Epic Games is facing another lawsuit for allegedly lifting a dance move from a professional choreographer to use as a Fortnite emote.
Kyle Hanagami claims It’s Complicated – an emote added to Fortnite in 2020 – uses copyrighted dance moves he performed in a 2017 routine to accompany Charlie Puth’s pop song How Long.
As reported by NBC (opens in a new tab)the lawsuit claims that Epic “did not credit Hanagami or seek her consent to use, display, reproduce, sell, or create a derivative work based on the recorded choreography.”
He alleges that Epic wrongfully profited from the choreographer’s work by selling the emote as an in-game purchase, is asking the emote to stop appearing in Fortnite, and is seeking compensatory damages.
Hanagami’s attorneys uploaded a video to YouTube comparing her dance moves to the Fortnite emote side by side. You can watch the video below and see for yourself how well the emote matches the full body routine.
Hanagami is not a small choreographer either. He has already worked with megastars like Britney Spears, Justin Beiber, BlackPink and NSYNC.
Could Epic lose?
This isn’t the first time Epic has been sued for allegedly lifting other people’s dance moves without proper credit or compensation.
In 2018, Russell Horning, also known as The Backpack Kid, sued Epic for using the Floss dance in an emote; actor Alfonso Ribeiro sued the publisher for an emote that mimicked the famous Carlton dance from The Fresh Prince of Bel-Air, and rapper 2 Milly sued the company for allegedly copying his Milly Rock move.
All three cases were later dropped, with Epic claiming that none of the plaintiffs owned the copyright to the dances. The United States Supreme Court accepted (opens in a new tab) that they had to own the official copyright before suing Epic for infringement.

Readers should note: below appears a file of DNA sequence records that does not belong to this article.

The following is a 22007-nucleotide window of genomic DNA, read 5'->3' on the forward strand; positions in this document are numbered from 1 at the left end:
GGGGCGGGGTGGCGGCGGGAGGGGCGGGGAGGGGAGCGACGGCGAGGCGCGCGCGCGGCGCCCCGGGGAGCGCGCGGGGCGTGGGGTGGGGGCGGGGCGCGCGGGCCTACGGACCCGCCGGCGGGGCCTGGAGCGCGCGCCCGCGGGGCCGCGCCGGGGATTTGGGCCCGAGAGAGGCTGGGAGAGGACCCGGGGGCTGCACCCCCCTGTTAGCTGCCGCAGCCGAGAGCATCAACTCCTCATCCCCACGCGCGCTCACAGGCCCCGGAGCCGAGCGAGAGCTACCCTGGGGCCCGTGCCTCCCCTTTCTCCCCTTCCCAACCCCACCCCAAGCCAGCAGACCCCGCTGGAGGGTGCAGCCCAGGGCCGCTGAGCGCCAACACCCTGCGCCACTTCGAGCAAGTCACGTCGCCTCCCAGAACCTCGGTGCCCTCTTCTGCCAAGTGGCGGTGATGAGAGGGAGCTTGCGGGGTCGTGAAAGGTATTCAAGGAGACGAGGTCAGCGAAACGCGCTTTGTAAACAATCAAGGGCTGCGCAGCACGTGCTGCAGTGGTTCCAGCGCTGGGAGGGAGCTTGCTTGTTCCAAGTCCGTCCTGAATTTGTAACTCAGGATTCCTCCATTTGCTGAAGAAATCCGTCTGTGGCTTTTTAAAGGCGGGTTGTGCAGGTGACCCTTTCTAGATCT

Hanagami’s case, however, is more complicated. The pro choreographer says he owns the copyright to the move, putting Epic on the back foot.
Although this may give more weight to his claim, it does not guarantee that the courts will agree. Like the edge (opens in a new tab) pointed out during the 2 Milly lawsuit, Epic previously argued that “no one can own a dance step” because “individual dance steps and single dance routines are not copyrighted, but are rather constituent elements of free expression”.
However, it might be difficult to apply this argument to Hanagami’s routine, which seems more complex than a simple dance step and closer to a full routine.
Talk to Kotaku (opens in a new tab)Hanagami’s attorney said, “[Hanagami] felt compelled to file a complaint to defend the many choreographers whose work is also misappropriated.
“Copyright law protects choreography as it does other forms of artistic expression. Epic should respect this fact and pay to authorize the artistic creations of others before selling them.